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Seaford, Richard

SEAFORD, Richard


ADDRESSES: Offıce—Department of Classics and Ancient History, University of Exeter, Queen's Drive, Exeter, Devon EX4 4QJ, England. E-mail—R.A.S. [email protected]

CAREER: University of Exeter, Exeter, Devon, England, professor of classics and ancient history and head of department.


Pompeii, translated from the Italian, Constable (London, England), 1978.

(Author of introduction and commentary) Euripides, Cyclops, Oxford University Press (New York, NY), 1984.

Reciprocity and Ritual: Homer and Tragedy in theDeveloping City-State, Oxford University Press (New York, NY), 1994.

(Author of introduction and commentary) Euripides, Bacchae, Aris & Phillips (Warminster, England), 1996.

(Editor, with Christopher Gill and Norman Postlethwaite) Reciprocity in Ancient Greece, Oxford University Press (New York, NY), 1998.

Money and the Early Greek Mind: Homer, Philosophy,Tragedy, Cambridge University Press (New York, NY), 2004.

Contributor to periodicals and journals.

SIDELIGHTS: Classicist Richard Seaford has written on subjects that include Homer, Greek lyric poetry, Greek religion, early philosophy, Greek tragedy, Greek satyric drama, and the New Testament. His books include studies of two Dionysiac plays by Euripides, Cyclops and Bacchae.

In Reciprocity and Ritual: Homer and Tragedy in the Developing City-State, Seaford puts forth his thesis that since the genres of epic and drama were performed as part of religious festivals, they are framed by ritual, as well as being frames for ritual, since they portray rites of passage, cult practices, ritualized relationships, and sacrificial offerings. Edith Hall noted in the Times Literary Supplement that "Seaford's more original extension of this thesis, although breathtakingly complex in its explication, is fundamentally simple: ritual and reciprocity are treated differently in epic and in tragedy. Gift-giving, for example produces positive results in epic, but tragic characters' gifts are often lethal; more importantly, kin-killing is almost unknown to the mythical wold of epic, but is a defining feature of the tragic universe."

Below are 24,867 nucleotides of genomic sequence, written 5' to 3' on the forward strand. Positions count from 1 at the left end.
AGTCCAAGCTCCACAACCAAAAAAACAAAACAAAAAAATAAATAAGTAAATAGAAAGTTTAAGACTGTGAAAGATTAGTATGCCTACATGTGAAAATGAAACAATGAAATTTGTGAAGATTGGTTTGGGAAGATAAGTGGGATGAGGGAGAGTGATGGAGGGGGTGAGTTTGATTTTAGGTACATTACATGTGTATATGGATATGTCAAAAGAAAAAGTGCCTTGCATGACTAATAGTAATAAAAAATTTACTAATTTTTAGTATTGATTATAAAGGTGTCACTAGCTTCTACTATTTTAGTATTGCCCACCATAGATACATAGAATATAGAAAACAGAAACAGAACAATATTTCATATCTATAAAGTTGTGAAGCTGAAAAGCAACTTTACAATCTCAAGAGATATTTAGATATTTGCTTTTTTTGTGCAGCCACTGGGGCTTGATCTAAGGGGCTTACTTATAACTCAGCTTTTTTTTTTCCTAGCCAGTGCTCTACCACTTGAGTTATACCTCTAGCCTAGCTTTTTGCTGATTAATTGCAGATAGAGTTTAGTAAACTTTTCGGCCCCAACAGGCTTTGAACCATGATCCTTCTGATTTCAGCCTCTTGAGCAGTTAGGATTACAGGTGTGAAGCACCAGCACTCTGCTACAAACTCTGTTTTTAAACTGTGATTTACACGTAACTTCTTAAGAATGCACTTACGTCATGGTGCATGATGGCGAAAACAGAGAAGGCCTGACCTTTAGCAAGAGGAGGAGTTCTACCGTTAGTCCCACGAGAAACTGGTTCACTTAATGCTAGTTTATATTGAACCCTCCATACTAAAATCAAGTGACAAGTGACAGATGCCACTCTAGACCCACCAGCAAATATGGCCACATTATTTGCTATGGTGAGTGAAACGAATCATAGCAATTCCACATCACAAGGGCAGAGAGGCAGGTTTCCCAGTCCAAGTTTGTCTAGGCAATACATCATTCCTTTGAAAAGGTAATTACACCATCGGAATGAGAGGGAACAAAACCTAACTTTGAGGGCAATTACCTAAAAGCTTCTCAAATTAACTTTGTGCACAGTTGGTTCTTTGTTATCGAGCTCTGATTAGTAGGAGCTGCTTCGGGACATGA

In Reciprocity in Ancient Greece, Seaford and coeditors Christopher Gill and Norman Postlethwaite collect the writings of fourteen contributors, all of which were generated by an Exeter conference in 1993. James Davidson noted in the Times Literary Supplement that "reciprocity is not the same as friendship, of course. . . . The Greeks were able to view a large array of diverse phenomena in terms of giving and giving back, not only friendship, justice and revenge, but worship, quotation, and the gaze." Davidson remarked that several of the contributors "wrestle at some length with theory, anthropological (a lucid survey here by Hans van Wees) or game (an account of the 'Iterated Prisoner's Dilemma' by Gabriel Herman); and many of the rest have chosen difficult or problematic areas which end up asking fundamental questions about the very nature of the thing."



Times Literary Supplement, May 12, 1995, Edith Hall, review of Reciprocity and Ritual: Homer and Tragedy in the Developing City-State; May 28, 1999, James Davidson, review of Reciprocity in Ancient Greece, pp. 9-10.


Bryn Mawr Classical Review Online, (November 1, 1996), Michael R. Halleran, review of Bacchae.*

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